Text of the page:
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As Morrol has suggested, Chopin's style tends to seem simple, clear, straightforward, and economical. She describes people and objects lucidly and seems to waste no words. This is not to say, however, that her phrasing is simplistic, superficial, or lacking in complex implications. Consider, for example, the opening sentence of "The Story of an Hour":
Knowing that Mrs. Mallard was afflicted with a heart trouble, great care was taken to break to her as gently as possible the news of her husband's death.
It would be hard to ask for clearer phrasing, even though the sentence is somewhat ungrammatical since it lacks a subject for the verb "Knowing" (who is knowing?). Nevertheless, despite the sentence's apparent simplicity, it seems especially rich when it is examined in light of the ensuing story.
Thus, this story opens by emphasizing knowledge about Mrs. Mallard's heart, and the story also closes by emphasizing (supposed) knowledge about Mrs. Mallard's heart.
The fact that the main character is called "Mrs. Mallard" is appropriate to a story in which marriage will be a major theme. If the main character had been called "Louise" right from the start, her sense of being a mere appendage to her husband would have been lost.
The reference to her "heart trouble" is of course double-edged: she has a literal, physical heart condition, but she is also suffering from an emotionally troubled heart.
In addition, the immediate emphasis on her heart condition helps prepare us for the heart attack at the very end of the story, so that that event does not seem entirely unexpected.
The use of the passive voice (as in "great care was taken") has the effect of leaving Louise isolated in this sentence; no other living human being is yet mentioned. Our focus is almost entirely on Mrs. Mallard here.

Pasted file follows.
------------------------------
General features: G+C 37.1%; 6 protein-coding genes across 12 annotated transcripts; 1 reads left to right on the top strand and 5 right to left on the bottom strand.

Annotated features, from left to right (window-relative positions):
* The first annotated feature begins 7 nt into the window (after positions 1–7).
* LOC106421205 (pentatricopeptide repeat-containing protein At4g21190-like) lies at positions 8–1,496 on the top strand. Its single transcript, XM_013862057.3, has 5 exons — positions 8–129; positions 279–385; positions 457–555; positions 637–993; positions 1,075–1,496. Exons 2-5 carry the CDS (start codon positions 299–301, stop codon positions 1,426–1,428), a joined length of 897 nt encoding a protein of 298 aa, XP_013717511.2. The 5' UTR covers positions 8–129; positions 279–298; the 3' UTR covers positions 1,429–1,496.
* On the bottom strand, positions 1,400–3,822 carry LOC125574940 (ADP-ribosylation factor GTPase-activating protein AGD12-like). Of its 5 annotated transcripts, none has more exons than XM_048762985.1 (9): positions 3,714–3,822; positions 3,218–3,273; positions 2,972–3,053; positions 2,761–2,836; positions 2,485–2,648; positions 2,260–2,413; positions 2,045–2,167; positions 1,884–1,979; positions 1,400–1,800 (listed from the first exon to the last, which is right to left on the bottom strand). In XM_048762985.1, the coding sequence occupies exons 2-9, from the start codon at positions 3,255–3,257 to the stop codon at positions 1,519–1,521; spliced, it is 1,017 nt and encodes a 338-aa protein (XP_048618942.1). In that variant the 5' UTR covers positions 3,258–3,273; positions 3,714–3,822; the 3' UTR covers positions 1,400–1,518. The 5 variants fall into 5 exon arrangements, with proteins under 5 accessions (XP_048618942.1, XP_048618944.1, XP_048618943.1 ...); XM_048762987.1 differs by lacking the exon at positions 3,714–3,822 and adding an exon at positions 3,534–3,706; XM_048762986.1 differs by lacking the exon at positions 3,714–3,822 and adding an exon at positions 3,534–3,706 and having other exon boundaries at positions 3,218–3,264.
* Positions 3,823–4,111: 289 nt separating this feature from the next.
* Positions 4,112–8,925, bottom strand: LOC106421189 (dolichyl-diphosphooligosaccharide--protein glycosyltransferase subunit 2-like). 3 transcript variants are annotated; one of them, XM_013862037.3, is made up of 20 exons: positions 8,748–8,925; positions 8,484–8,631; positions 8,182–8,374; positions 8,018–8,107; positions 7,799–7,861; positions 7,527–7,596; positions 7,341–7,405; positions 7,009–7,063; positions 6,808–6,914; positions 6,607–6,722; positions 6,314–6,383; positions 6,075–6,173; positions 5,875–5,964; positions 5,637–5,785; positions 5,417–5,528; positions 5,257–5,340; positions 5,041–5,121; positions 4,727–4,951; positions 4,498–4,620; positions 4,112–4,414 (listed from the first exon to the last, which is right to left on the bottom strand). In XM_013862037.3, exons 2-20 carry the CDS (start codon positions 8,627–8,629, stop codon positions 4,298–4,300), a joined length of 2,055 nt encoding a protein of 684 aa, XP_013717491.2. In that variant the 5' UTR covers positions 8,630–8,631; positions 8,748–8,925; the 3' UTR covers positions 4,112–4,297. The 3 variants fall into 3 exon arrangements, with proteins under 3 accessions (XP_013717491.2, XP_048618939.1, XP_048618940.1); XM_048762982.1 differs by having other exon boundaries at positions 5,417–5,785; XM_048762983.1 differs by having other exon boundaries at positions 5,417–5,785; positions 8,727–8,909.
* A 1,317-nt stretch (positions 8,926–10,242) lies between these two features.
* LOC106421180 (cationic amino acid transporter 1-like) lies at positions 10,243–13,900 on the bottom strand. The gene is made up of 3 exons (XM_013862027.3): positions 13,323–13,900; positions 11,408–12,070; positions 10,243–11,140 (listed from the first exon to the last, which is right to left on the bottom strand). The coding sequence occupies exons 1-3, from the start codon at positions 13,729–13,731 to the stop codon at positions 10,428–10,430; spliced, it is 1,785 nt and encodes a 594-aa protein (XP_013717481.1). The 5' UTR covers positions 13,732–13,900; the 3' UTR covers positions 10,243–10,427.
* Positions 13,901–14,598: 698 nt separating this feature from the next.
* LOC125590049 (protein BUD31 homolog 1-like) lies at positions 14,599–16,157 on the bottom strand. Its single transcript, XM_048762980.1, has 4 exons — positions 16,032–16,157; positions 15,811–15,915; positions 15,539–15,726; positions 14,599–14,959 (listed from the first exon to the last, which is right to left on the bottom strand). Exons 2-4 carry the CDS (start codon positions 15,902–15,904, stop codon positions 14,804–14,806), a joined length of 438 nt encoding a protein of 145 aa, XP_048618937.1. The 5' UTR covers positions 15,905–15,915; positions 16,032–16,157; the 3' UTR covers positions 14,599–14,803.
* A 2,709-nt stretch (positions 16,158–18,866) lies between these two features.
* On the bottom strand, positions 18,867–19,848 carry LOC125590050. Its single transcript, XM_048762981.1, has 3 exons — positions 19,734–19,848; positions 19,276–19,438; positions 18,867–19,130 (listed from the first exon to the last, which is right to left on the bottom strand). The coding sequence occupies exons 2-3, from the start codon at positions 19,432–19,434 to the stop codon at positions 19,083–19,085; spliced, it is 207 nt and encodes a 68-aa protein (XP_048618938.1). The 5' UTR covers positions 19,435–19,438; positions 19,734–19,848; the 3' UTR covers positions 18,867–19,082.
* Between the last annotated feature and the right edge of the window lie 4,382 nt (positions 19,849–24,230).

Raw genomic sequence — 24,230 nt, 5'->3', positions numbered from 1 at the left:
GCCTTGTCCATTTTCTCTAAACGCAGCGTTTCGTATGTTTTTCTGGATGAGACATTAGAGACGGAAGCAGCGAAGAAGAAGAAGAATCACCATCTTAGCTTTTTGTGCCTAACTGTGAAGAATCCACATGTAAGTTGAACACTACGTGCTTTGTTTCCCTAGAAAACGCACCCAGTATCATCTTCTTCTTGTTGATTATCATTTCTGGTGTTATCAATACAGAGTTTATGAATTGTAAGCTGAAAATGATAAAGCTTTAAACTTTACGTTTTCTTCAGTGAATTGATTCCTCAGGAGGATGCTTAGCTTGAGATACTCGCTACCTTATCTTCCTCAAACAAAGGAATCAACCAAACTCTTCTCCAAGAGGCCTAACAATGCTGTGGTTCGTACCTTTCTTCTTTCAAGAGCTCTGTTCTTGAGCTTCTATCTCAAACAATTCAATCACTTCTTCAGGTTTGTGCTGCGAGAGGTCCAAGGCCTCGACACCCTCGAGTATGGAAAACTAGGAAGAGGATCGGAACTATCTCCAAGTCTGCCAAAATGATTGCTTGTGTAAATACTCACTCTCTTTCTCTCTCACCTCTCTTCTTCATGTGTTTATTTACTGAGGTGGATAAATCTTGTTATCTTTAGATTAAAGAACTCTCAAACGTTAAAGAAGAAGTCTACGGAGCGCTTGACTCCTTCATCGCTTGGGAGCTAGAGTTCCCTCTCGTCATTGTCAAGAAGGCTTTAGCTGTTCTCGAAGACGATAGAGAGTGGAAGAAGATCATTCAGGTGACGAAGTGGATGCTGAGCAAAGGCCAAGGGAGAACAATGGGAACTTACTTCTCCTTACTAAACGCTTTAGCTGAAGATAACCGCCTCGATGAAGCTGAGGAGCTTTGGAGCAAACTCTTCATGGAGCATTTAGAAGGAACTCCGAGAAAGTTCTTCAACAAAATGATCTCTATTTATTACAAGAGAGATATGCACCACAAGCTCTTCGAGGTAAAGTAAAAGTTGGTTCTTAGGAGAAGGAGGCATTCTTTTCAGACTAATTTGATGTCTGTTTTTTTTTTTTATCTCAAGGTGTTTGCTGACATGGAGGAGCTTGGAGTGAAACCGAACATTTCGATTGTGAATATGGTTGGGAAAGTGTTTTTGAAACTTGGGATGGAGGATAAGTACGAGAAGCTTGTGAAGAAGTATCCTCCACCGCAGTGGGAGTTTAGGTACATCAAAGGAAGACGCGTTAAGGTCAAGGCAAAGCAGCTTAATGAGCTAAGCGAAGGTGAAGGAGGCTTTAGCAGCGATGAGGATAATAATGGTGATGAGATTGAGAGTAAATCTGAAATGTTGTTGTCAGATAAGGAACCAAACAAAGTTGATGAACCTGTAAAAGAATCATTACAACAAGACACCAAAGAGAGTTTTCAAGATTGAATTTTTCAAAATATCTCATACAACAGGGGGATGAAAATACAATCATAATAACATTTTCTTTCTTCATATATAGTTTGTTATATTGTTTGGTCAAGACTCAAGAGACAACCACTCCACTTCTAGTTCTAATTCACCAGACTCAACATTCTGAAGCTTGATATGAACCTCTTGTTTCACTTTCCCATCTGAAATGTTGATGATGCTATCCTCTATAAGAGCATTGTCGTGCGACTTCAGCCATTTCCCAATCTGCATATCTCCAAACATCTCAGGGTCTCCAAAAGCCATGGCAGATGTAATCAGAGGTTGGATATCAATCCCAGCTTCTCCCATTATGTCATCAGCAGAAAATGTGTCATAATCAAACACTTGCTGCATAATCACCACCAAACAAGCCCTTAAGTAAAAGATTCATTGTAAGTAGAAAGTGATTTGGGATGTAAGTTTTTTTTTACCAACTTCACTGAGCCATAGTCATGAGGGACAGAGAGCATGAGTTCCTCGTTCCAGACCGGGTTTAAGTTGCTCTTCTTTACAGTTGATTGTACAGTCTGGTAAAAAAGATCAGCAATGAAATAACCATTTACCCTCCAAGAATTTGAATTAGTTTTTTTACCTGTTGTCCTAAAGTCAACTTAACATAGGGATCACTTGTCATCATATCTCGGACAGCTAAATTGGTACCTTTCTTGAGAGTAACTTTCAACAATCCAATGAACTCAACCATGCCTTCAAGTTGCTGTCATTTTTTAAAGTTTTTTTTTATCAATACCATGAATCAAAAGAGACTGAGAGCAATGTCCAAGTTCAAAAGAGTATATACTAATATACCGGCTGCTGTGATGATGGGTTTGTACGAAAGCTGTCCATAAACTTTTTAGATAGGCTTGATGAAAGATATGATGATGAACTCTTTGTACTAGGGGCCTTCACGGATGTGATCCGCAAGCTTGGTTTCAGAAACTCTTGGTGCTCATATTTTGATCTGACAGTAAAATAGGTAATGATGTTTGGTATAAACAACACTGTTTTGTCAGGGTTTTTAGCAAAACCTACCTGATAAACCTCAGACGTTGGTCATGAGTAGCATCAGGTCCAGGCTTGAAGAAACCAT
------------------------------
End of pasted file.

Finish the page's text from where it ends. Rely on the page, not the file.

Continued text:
Finally, Chopin nicely delays the crucial words until the very end of the sentence: "her husband's death." Knowledge of the death therefore comes as much as a suprise to us as to Louise. (Imagine if the sentence said this: "Because Mrs. Mallard's husband had died, and because of her heart trouble, . . . .)
As this one sentence demonstrates, Chopin's style is richer and more complex than we might at first assume, but it certainly differs from the style of another American writer of the period, Henry James. His sentences tend to be long; his sentence structure tends to be highly complex; his vocabulary is often unusual and learned; and he seems to write in order to call explicit attention to his complexity. Consider, for example, the opening sentence of his story "The Beast in the Jungle":
What determined the speech that startled him in the course of their encounter scarcely matters, being probably but some words spoken by himself quite without intention -- spoken as they lingered and slowly moved together after their renewal of acquaintance.
Chopin rarely if ever writes sentences such as this. [Editorial comment: thank goodness!]
Kate Chopin's writing is extremely direct. Her pointed writing style is atypical for writers of her time period. "Desiree's Baby" begins without fanfare, "As the day was pleasant, Madame Valmonde drove over to L'Abri to see Desiree and the baby." Simple statements like this one allow the reader to simply read her stories without fear of being lost or confused. This style is a departure from the Senecan ambling of Thomas Hardy or Oscar Wilde, other late Victorian authors.
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